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Colorado Gov. Jared Polis visits a mass COVID-19 vaccination event. Photo: Michael Ciaglo/Getty Images

Jared Polis is no longer the state's top COVID cop. The Colorado governor passes the baton Saturday to local officials to set public health orders.

Why it matters: Like most major decisions made by the nation's governors during the pandemic, the move is colored by politics.

On this accord, Polis — who faces reelection in 2022 — stands apart from many of his Democratic peers.

  • Polis is adamant about the need to get back to normal — and he continually touts that he reopened Colorado's economy before other states, a talking point more often heard from Republican governors.
  • He argues his decisions prioritize public health, but he cites the need for personal responsibility.

Between the lines: "The language he is using [about reopening] is more aggressive," said Josh Penry, a top Republican strategist in Colorado. "I think he probably feels that pressure."

  • "People generally want to give him the benefit of the doubt, but [that support is] soft and it's super fluid," he added. "No smart politician would be taking anything for granted in a political environment like this one right now."

Context: The approach shows Polis' libertarian leanings that often align him with conservatives.

Asked this week about his approach, he acknowledged that the risk of further outbreaks and deaths are probable. But he argued the benefits of reopening schools and restaurants are worth it.

  • "What's important is respecting human lives and human dignity. And part of our dignity is being able to support ourselves," he told John.

State of play: A Magellan Strategies poll from February found 56% of voters approved of how he's addressing COVID-19, which was higher than the Biden administration. "I do think this is smart politics for Governor Polis," said pollster Ryan Winger.

The bottom line: In assessing Polis, Democratic strategists believe he's achieved the right balance.

  • "I think Polis has been focused less on politics and more on the health and safety of Coloradans — ultimately that's how voters are going to judge his response," said Jason Bane, a prominent Democratic blogger.
  • "So, is there risk? Sure, but at this point it’s a low-threshold risk to me," added Democratic consultant Steve Welchert.
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Go deeper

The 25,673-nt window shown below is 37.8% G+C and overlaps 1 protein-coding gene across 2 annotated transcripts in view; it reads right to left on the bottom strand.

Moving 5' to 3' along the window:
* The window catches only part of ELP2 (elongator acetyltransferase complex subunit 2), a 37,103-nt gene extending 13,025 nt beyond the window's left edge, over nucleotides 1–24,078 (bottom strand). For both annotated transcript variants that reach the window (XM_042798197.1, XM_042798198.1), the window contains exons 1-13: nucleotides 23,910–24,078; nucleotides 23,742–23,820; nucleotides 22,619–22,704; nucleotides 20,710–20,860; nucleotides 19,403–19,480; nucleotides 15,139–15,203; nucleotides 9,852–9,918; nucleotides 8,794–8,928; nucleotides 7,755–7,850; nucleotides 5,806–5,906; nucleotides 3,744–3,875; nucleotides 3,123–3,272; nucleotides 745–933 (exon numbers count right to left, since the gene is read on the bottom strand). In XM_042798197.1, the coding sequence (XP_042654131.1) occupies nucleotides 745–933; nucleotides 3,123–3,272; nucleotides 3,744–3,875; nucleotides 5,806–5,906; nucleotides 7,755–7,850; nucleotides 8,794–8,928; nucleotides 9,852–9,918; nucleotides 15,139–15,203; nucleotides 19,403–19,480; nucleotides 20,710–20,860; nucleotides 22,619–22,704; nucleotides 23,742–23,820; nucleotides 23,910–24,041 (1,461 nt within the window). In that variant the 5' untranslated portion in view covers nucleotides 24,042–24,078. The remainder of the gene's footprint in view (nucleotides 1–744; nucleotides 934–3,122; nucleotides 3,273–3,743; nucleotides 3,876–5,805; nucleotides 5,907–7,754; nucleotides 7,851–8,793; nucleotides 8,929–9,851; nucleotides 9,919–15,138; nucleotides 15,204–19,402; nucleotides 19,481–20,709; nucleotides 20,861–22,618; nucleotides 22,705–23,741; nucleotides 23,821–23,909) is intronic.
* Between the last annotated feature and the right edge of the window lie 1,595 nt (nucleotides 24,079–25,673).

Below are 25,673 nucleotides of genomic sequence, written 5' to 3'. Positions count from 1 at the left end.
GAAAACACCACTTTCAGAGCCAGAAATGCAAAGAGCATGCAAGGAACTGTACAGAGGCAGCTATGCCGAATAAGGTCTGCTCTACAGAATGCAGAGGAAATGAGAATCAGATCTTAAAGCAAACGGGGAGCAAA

Home confinees face imminent return to prison

Illustration: Aïda Amer/Axios

Thousands of prisoners who've been in home confinement for as long as a year because of the pandemic face returning to prison when it's over — unless President Biden rescinds a last-minute Trump Justice Department memo.

Why it matters: Most prisoners were told they would not have to come back as they were released early with ankle bracelets. Now, their lives are on hold while they wait to see whether or when they may be forced back behind bars. Advocates say about 4,500 people are affected.

The "essential" committee that still doesn't exist

House Speaker Nancy Pelosi. Photo: Stefani Reynolds/Getty Images

Nearly five months after House Speaker Nancy Pelosi (D-Calif.) announced the creation of the bipartisan Select Committee on Economic Disparity and Fairness in Growth, it's not been formed much less met.

Why it matters: Select committees are designed to address urgent matters, but the 117th Congress is now nearly one-quarter complete without this panel assembling. When she announced this committee, Pelosi described it as an "essential force" to "combat the crisis of income and wealth disparity in America."

Biden's ethics end-around for labor

President Biden surveys a water treatment plant during a visit to New Orleans today. Photo: Brendan Smialowski/AFP via Getty Images

The Biden administration is excusing top officials from ethics rules that would otherwise restrict their work with large labor unions that previously employed them, federal records show.

Why it matters: Labor's sizable personnel presence in the administration is driving policy, and the president's appointment of top union officials to senior posts gives those unions powerful voices in the federal bureaucracy — even at the cost of strictly adhering to his own stringent ethics standards.